Yeah, my blood’s so mad, feels like coagulatin’,

I’m sittin’ here, just contemplatin’,

I can’t twist the truth, it knows no regulation,

Handful of Senators don’t pass legislation,

And marches alone can’t bring integration,

When human respect is disintegratin’,

This whole crazy world is just too frustratin’,

And you tell me over and over and over again my friend,

Ah, you don’t believe we’re on the eve of destruction.

Think of all the hate there is in Red China!

Then take a look around to Selma, Alabama!

Ah, you may leave here, for four days in space,

But when your return, it’s the same old place,

The poundin’ of the drums, the pride and disgrace,

You can bury your dead, but don’t leave a trace,

Hate your next door neighbor, but don’t forget to say grace,

And you tell me over and over and over and over again my friend,

You don’t believe we’re on the eve of destruction.

No, no, you don’t believe we’re on the eve of destruction.

Source: LyricFind

Peace, PLEASE, people!

You Know You’ve Matured When…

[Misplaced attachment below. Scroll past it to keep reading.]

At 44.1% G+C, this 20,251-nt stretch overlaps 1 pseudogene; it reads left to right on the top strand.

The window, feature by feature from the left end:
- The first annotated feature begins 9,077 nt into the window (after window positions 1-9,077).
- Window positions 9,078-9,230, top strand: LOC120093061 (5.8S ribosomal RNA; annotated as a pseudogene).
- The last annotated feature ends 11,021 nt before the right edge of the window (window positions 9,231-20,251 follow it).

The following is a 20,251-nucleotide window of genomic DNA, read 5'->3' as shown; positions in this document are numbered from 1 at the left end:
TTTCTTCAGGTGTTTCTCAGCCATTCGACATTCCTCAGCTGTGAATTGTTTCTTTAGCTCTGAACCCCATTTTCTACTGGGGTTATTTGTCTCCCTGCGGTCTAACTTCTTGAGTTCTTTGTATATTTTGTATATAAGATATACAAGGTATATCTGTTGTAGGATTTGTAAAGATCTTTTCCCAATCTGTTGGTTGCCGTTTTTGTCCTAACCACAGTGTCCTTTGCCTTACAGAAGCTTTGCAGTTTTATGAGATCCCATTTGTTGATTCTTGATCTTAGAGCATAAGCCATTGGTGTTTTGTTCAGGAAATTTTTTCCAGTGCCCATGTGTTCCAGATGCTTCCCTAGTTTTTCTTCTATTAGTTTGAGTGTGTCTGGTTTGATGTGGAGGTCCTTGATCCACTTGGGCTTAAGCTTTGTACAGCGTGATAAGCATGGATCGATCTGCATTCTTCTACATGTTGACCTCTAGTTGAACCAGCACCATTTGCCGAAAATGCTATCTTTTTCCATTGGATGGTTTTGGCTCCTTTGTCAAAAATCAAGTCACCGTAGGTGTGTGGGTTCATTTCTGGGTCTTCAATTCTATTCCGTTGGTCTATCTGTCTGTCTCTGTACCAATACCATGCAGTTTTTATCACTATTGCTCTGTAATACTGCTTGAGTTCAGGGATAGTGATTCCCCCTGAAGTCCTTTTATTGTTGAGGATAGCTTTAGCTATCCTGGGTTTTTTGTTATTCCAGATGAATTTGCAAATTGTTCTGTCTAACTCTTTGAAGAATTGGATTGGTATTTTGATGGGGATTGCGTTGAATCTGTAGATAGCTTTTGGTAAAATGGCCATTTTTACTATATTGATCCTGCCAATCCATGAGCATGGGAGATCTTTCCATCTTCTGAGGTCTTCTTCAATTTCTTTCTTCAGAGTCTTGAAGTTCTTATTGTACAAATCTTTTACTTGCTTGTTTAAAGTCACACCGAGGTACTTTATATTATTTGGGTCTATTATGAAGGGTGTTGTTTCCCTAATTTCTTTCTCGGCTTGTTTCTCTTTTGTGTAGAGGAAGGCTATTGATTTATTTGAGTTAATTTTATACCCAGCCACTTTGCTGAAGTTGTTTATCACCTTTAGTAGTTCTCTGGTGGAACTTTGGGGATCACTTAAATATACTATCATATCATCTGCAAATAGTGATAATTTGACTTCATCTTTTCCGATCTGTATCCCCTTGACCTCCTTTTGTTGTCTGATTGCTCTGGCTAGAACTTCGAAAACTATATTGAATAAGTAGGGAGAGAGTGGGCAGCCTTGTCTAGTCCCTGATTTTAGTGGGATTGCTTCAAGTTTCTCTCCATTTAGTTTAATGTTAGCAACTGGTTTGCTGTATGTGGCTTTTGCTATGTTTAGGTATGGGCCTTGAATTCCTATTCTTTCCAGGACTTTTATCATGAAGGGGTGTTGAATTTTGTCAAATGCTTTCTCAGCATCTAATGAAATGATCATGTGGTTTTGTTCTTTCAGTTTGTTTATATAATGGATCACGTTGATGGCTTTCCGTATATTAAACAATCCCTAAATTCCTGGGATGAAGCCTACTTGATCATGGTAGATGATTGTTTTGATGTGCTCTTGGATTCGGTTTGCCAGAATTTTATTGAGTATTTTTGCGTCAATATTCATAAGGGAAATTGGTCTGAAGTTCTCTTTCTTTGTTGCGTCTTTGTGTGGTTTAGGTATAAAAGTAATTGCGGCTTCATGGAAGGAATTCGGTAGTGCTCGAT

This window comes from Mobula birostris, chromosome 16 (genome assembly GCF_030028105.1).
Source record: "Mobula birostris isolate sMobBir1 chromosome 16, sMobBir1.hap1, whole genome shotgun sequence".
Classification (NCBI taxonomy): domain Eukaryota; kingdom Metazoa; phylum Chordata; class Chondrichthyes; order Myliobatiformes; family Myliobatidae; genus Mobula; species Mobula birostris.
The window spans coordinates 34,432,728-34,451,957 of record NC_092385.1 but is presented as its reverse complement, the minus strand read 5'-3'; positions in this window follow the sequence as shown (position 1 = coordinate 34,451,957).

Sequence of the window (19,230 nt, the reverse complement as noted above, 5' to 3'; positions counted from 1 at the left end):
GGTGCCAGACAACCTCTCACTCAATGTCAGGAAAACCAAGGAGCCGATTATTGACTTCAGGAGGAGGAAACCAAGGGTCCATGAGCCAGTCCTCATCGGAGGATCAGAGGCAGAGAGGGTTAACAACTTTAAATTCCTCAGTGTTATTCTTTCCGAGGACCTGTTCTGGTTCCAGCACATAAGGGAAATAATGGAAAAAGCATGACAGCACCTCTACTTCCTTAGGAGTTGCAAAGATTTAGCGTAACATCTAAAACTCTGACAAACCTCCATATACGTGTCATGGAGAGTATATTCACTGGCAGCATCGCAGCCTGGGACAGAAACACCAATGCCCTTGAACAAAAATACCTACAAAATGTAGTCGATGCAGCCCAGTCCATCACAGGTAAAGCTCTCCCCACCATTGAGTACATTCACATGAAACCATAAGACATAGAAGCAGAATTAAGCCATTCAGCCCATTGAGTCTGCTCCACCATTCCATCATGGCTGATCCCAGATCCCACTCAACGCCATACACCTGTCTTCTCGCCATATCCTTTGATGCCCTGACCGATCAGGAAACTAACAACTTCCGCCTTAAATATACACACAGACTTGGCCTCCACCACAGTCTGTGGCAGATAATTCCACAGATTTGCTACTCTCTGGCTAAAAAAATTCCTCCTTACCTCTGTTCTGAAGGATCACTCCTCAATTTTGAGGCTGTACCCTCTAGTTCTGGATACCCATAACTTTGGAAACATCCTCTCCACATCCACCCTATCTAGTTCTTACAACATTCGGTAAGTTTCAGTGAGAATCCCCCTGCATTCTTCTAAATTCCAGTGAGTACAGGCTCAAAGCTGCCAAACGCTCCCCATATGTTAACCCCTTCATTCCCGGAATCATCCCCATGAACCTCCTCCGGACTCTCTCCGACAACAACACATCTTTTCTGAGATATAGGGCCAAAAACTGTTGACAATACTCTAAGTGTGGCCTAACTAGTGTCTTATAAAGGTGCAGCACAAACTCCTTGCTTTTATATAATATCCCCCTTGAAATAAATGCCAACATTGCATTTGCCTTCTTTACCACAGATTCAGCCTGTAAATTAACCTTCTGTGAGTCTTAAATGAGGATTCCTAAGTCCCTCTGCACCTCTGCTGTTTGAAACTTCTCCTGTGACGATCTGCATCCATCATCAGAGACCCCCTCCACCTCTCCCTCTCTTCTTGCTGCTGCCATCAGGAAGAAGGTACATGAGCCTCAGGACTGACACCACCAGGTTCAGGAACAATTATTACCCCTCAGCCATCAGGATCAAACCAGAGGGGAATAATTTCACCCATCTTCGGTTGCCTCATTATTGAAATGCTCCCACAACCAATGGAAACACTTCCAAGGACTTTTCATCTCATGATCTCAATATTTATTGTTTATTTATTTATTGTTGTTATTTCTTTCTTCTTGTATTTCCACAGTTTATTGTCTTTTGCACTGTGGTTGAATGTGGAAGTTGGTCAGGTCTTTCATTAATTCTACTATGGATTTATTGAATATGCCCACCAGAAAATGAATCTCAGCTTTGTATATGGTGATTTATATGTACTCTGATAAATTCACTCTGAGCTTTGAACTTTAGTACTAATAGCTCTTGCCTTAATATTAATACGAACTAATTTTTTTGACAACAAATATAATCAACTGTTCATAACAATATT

Sixty-two is a comfortable age. Most days I feel every year of it, but occasionally I believe I could still dance ’til all hours with no morning after consequences. Still other days I might as well be crocheting blankets in an assisted living facility. Such is life at 62.

Now maturity is a different matter altogether. Even though I’m nearing the 63 mark, I don’t often act or feel mature. I still enjoy roller coasters and haunted houses. I tell juvenile jokes and delight in Studly Doright’s goofy charm.

Yesterday, though, I realized that I might have turned a corner in the maturity game.

We had an issue with our satellite feed and had to call a service guy out to fix it. In retrospect, this man was extremely good looking: Tall with broad shoulders, high cheekbones, long dark hair pulled back in a neat ponytail, chiseled features. Kind of the whole physical package.

(Similar to the guy below, but fully clothed.)

But what did I notice during his visit? That he tracked in dirt with his size 12 boots. I was too busy cleaning up behind him to notice how hot he was until after he’d left. What the heck happened to me?

After the guy was gone I told Studly Doright how miffed I was that the service man had left dirt on my carpets. He gave me a hug and said, “That’s my girl.” I’m not sure how to take that.

Peace, people.